But I've decided to try and take things up a notch. So, for the next six months I've set myself a challenge to try and enter more competitions - I'm aiming to enter around 50 per week - because I'm curious to see where the journey will take me.

I've got a few rules in place:

  1. I will not pay to enter competitions (except for the cost of stamps and postcards). So this means no texting to enter and no calling premium phone lines.
  2. I will record every competition I enter in a little notebook so I can see what I've entered and try and ascertain my success rate.
  3. I will try not to spam my friends and family with details of every competition I enter, so I will restrict the retweets to my SeasideBelle Twitter account rather than my personal Twitter account and I'll try and limit the number of Facebook shares.
  4. I will only enter competitions where the prize is something I will find useful or is something that will benefit someone else (a friend, family member or local charity). I don't see the point of entering a competition for the sake of it, the prize should be useful to me or someone I know.
So far, I've joined a competition forum on moneysavingexpert to get tips on potential competitions to enter. At the moment, I'm more of a lurker on there, but once I get used to how it all works, I'm hoping to share what I've learnt to help others. And, of course, I'll keep you updated on my progress via this blog.

Do you enter competitions? Are you a comper? What are your most notable successes?

Friday, 13 February 2015

Domestic abuse is NOT normal

It's Valentine's Day tomorrow and 50 Shades of Grey is being released at the cinema.
Broken Love Hearts representing domestic abuse
Love, it seems, is in the air.

Or is it?

Sometimes, what seems like love isn't love at all.

When 50 Shades of Grey premiered in the UK this week, campaigners protested against the way the books (and the film) romanticises abuse and glamourises the abuser. Their main issue is that the books and the film normalises abusive behaviour.

I admit, I haven't read the book and I haven't seen the film, but I am hugely concerned at anything that normalises abusive behaviour.  Often victims of domestic abuse stay in their relationship because they are so used to being controlled or subjected to attacks (whether emotional, physical or sexual) that they think this sort of behaviour happens to everyone. They don't realise that they are the victims of abuse. It's just every day life for them. Sometimes, it takes an outside perspective to remind them what is acceptable behaviour and what is not.

This weekend, my local police force is launching a domestic abuse awareness campaign, called 'Is this love?' The campaign aims to raise awareness of the different types of abuse: emotional, financial, physical and sexual. And to remind people to seek out help.

Devon and Cornwall Police is supporting the #1billionrising campaign with a range of events taking place in Exeter from 11.30am on Saturday 14 February including dance, samba, singing, stalls and a flash mob at 2pm at St Steven's Church.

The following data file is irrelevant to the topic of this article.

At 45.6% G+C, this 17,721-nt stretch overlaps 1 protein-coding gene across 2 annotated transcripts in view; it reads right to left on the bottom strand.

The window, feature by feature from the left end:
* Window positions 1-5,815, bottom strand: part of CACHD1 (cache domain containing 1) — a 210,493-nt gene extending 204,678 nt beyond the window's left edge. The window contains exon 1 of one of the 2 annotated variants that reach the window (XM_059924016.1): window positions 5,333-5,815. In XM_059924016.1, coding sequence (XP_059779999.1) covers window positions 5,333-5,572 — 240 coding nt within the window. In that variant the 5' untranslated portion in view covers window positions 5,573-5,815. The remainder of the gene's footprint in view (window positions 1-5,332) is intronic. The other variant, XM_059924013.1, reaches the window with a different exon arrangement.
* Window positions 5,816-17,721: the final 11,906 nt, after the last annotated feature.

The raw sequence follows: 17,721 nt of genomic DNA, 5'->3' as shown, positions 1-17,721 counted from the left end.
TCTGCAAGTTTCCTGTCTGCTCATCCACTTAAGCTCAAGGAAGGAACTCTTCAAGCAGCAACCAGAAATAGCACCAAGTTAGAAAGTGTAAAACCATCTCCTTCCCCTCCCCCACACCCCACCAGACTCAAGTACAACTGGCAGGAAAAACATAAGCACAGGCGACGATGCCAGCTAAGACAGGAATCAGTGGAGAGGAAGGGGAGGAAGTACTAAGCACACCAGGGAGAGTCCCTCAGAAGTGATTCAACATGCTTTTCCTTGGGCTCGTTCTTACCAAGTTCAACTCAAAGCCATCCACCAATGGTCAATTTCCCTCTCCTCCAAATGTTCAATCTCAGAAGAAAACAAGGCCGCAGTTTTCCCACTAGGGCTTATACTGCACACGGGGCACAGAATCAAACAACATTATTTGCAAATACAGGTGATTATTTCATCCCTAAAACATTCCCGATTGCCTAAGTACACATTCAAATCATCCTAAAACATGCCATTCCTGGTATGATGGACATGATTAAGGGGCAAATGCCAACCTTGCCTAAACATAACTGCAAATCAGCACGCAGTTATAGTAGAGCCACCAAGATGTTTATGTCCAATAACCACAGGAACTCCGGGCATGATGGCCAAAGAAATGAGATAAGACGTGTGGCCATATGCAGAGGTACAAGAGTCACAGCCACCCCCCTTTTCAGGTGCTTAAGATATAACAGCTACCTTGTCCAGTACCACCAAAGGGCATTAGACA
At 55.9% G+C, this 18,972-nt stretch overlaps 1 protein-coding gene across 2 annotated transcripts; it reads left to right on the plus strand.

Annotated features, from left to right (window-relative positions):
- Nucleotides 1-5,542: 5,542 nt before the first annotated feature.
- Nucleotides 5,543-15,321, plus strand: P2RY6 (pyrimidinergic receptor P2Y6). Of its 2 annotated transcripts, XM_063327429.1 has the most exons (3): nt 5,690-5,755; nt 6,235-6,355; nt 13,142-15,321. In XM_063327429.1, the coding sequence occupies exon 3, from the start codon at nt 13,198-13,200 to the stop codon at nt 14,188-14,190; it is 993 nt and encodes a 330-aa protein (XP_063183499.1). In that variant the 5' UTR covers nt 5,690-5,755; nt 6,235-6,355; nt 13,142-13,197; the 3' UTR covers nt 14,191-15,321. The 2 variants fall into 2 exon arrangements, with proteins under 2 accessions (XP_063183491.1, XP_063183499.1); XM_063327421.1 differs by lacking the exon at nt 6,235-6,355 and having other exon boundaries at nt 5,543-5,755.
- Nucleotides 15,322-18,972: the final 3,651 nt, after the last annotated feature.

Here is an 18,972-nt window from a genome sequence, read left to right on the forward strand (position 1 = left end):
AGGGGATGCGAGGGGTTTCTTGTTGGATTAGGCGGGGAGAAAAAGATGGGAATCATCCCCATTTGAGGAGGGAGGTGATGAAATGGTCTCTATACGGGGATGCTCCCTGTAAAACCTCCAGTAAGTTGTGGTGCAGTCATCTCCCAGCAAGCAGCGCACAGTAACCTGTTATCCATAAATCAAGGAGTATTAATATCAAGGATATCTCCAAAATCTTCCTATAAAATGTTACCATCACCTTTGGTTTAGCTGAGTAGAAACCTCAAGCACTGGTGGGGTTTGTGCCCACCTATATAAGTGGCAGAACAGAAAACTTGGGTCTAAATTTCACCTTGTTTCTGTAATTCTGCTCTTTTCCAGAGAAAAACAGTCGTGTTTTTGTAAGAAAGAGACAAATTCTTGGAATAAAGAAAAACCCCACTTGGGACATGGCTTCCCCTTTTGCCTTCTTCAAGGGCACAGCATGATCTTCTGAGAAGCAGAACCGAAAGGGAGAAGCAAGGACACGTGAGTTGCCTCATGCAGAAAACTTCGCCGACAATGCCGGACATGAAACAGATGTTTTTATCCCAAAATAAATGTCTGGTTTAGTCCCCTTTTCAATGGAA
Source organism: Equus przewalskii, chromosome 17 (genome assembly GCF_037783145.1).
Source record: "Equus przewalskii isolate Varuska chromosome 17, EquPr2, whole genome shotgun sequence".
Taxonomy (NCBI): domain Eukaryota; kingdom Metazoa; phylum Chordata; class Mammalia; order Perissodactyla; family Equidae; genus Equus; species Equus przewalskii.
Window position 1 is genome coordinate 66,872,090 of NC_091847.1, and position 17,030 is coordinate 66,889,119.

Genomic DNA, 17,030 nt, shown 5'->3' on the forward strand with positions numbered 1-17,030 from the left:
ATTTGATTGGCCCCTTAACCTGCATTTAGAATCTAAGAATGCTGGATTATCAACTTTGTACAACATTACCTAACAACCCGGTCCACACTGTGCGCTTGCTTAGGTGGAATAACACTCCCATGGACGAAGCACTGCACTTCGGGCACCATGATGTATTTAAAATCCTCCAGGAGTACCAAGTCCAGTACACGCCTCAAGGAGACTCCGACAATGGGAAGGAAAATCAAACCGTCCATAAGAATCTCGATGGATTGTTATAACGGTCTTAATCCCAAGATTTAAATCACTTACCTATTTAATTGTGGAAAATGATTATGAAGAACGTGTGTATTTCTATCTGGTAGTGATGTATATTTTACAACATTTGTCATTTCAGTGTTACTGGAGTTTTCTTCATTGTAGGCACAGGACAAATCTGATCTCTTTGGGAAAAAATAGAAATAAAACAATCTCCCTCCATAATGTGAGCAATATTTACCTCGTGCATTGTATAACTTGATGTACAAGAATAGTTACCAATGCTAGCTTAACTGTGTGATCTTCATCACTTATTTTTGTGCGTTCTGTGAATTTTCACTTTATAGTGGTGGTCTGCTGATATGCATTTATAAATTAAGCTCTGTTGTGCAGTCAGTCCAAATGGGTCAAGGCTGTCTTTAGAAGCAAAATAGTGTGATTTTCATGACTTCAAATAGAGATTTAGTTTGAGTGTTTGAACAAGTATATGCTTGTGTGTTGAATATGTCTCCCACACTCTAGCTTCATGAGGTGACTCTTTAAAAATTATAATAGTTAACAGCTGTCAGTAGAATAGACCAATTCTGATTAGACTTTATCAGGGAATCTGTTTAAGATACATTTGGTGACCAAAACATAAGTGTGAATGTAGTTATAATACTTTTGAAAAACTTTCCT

If you think you might be the victim of domestic abuse or you think you might know someone who is, please don't just accept life as it is. Seek out help and make this year, the year you change your life for the better. For help and advice call the 24-hour national domestic violence helpline - 0808 2000 247.

And, if like many victims, you're not sure if you're being abused or not - Refuge has a really useful website with information about what domestic abuse is, why it happens and how to end it.

Here are some of the signs to look out for:
  • Are you afraid of your partner?
  • Do you feel isolated? Does he cut you off from family and friends?
  • Is he jealous and possessive?
  • Does he humiliate or insult you?
  • Does he verbally abuse you?
  • Does he say you are useless and couldn’t cope without him?
  • Does he physically hurt you? Does he shove, slap, punch or kick you?
  • Has he threatened to hurt you or people close to you?
  • Does he constantly criticise you?
  • Does he have sudden changes of mood which dominate the household?
  • Is he charming one minute and abusive the next? Like Dr Jekyll / Mr Hyde?
  • Does he control your money?
  • Do you change your behaviour to avoid triggering an attack?
  • Are you unsure of your own judgement?
  • Does he damage your possessions?
  • Does he smash up the furniture?
  • Does he threaten to harm or kill the pets?
  • Does he threaten to kidnap or get custody of the children?
  • Does he drive fast because he knows it scares you?
  • Does he lock you out of the house during an argument?
  • Does he tell you what to wear or how to do your hair?
Domestic abuse happens far too often - so it's highly likely that if you're not a victim, you know someone who is. Living Without Abuse says domestic abuse:
  • Will affect 1 in 4 women and 1 in 6 men in their lifetime
  • Leads to, on average, two women being murdered each week and 30 men per year
  • Accounts for 16% of all violent crime (Source: Crime in England and Wales 04/05 report), however it is still the violent crime least likely to be reported to the police
  • Has more repeat victims than any other crime (on average there will have been 35 assaults before a victim calls the police)
So don't stand by and let it happen. And don't let domestic abuse become mainstream and normal.

Have you seen or read 50 Shades of Grey? What other areas of mainstream culture normalise, or even glamourise, domestic abuse?